Users should be mindful of the limitations of the definitions used to produce these estimates. The number of opposite-sex cohabiting couples living in the UK has increased from 2.1 million in 2001 to 2.7 million in 20101 so some users may prefer to use surveys to provide estimates of the cohabiting and married population if this better suits their needs. Surveys are also able to provide estimates for geographies other than England & Wales combined, such as for the UK or for local authorities.
The Civil Partnership Act 2004, which came into force in December 2005 allowed same-sex couples in the UK to register their relationship for the first time. A civil partnership dissolution can be obtained after 12 months in either a registered civil partnership or a recognised foreign relationship for 12 months. The population estimates by marital status do not currently take account of civil partnership formations or dissolutions. Those who have formed, or formed and dissolved, a civil partnership are classified according to their marital status prior to forming that civil partnership. The total number of people forming civil partnerships in England & Wales between the Act coming into force in December 2005 and the end of 2010 was nearly 86,000.
Estimates of the number of same-sex civil partners living in England & Wales have been produced using both surveys and administrative sources about the number of civil partnerships formed and dissolved each year. These estimates put the number of civil partners living in England & Wales between 63,000 and 102,000 people. Omitting civil partners from the population estimates by marital status is most likely to affect the population of those who have never married, because most civil partnerships are formed between couples who have never been married. More information on civil partnership statistics can be found on the ONS website.
An adjustment is made to the population by marital status to account for marriages abroad. Information from the International Passenger Survey (IPS) is used to estimate the total number of England & Wales residents who travelled abroad to marry and the total number of overseas residents who travelled to England & Wales to marry. As for all survey based estimates, these estimates of marriages abroad, derived from the IPS are subject to sampling error. Nevertheless, research prior to the introduction of this method for accounting for marriages abroad indicated that it would improve the accuracy of the marital status estimates. This research can be found in the Population Trends report ‘Marriages Abroad: 2002-2007’2. Detailed information on the methodology used to take account of marriages abroad can be found in the Population Estimates by Marital Status Methodology Paper on the ONS website.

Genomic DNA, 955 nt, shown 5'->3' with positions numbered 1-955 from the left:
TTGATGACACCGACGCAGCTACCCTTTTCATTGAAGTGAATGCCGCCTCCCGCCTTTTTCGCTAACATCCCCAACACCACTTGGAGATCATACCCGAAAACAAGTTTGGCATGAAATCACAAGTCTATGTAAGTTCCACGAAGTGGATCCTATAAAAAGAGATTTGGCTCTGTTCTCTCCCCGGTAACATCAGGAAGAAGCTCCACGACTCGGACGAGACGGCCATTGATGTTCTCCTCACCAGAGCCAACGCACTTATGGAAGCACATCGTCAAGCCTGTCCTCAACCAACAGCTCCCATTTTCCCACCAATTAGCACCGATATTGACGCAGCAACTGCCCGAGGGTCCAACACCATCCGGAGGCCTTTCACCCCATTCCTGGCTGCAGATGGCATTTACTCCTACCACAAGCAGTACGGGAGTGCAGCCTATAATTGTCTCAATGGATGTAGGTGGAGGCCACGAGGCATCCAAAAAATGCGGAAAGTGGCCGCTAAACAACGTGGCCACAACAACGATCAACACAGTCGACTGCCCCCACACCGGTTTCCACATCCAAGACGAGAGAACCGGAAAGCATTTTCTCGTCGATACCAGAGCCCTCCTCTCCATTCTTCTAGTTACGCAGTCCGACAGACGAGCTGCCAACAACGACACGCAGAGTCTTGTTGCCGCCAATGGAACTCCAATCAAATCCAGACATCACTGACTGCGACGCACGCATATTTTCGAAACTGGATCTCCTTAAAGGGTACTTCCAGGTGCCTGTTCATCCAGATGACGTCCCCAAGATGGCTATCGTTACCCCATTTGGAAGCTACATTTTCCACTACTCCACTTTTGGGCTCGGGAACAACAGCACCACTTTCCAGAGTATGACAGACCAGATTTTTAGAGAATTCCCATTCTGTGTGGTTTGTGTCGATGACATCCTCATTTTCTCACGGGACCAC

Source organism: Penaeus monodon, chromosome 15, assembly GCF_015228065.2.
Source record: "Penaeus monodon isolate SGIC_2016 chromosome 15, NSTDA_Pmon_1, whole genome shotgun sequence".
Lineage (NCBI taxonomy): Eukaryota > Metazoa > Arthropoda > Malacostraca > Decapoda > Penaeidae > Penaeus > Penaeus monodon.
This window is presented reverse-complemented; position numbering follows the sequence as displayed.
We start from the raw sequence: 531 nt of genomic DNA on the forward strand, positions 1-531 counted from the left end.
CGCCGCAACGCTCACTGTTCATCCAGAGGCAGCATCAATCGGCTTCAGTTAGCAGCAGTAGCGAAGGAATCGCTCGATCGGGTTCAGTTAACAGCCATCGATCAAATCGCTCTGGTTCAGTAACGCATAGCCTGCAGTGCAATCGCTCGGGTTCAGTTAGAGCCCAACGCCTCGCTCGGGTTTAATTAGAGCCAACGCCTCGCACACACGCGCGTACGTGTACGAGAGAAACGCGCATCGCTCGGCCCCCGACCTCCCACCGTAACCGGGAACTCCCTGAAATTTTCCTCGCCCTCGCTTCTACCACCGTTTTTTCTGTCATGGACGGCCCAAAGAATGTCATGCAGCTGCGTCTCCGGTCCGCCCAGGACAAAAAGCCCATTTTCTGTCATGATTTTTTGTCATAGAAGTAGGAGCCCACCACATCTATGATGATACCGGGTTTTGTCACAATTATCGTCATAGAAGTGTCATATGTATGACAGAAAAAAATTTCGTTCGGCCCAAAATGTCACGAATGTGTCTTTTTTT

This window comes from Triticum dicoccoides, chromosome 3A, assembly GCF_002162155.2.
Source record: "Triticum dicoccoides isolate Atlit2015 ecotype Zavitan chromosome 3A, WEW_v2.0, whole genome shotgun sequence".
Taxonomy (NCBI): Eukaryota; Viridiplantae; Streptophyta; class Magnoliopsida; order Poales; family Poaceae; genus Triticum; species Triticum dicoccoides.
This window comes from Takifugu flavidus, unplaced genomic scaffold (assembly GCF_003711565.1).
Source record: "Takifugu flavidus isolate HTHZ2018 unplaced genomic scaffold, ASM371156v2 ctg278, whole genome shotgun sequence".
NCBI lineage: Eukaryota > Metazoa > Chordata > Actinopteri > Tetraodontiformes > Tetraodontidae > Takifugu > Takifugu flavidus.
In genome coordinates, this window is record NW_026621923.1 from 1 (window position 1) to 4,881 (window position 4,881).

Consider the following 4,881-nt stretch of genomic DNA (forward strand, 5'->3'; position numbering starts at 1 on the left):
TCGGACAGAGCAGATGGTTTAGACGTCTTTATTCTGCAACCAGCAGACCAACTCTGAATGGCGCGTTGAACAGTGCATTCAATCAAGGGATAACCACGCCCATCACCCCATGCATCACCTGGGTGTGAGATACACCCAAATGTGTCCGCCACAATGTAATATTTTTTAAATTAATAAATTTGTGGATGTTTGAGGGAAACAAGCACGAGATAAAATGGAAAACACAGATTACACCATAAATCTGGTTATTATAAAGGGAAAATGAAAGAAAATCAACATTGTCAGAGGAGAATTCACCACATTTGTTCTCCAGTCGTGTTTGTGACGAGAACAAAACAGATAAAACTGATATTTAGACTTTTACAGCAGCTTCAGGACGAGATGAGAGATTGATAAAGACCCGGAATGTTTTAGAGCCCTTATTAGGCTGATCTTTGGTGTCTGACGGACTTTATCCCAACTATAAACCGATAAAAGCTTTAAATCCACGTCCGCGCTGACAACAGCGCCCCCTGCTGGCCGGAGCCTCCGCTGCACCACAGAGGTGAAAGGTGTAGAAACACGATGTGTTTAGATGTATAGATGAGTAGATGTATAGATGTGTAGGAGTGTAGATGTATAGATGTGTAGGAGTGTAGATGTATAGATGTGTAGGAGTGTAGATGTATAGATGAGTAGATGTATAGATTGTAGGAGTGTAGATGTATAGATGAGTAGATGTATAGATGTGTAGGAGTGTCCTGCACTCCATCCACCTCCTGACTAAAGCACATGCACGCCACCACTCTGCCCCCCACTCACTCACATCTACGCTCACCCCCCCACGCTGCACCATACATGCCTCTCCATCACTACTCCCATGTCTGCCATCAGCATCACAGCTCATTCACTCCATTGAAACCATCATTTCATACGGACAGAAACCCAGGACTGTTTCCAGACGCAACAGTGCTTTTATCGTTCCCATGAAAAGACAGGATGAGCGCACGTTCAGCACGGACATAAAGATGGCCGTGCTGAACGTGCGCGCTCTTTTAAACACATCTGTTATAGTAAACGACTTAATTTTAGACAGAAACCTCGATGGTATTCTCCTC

Autumn/Winter 2012 - following Census-based total population estimates
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There are four tables accompanying this release:
population estimates by marital status, single year of age and sex for England & Wales for mid-2010 including marriages abroad (formatted),
population estimates by marital status, single year of age and sex for England & Wales for mid-2010 excluding marriages abroad (formatted),
population estimates by marital status, single year of age and sex for England & Wales for mid-2010 including marriages abroad (unformatted),
population estimates by marital status, single year of age and sex for England & Wales for mid-2010 excluding marriages abroad (unformatted).
Population estimates by marital status for Scotland up to and including estimates for mid-2008 have been published by National Records of Scotland. Following user consultation on the Demography Statistical Work Programme, this publication is currently not being updated. Demand for these estimates will be reviewed in 2013/14. Further information can be found at Marital Status Population Estimates Scotland on the GRO Scotland website.
Population estimates by marital status for Northern Ireland are not produced.
This is the first release of mid-2010 population estimates by marital status for England & Wales. No revisions of this dataset have been made. Any future revisions to these estimates will be made in line with the ONS revision policy for population statistics (54 Kb Pdf) .
Information on past revisions to population estimates by marital status is available in the
Quality and Methodology Information paper (128.7 Kb Pdf)
European countries included in the ‘International comparisons’ are those for which data from 2001 and 2010 were available on the Eurostat website at the time of writing namely; Belgium, Czech Republic, Finland, France, Germany, Hungary, Iceland, Latvia, Netherlands, Norway, Romania, Slovenia, Sweden and Switzerland.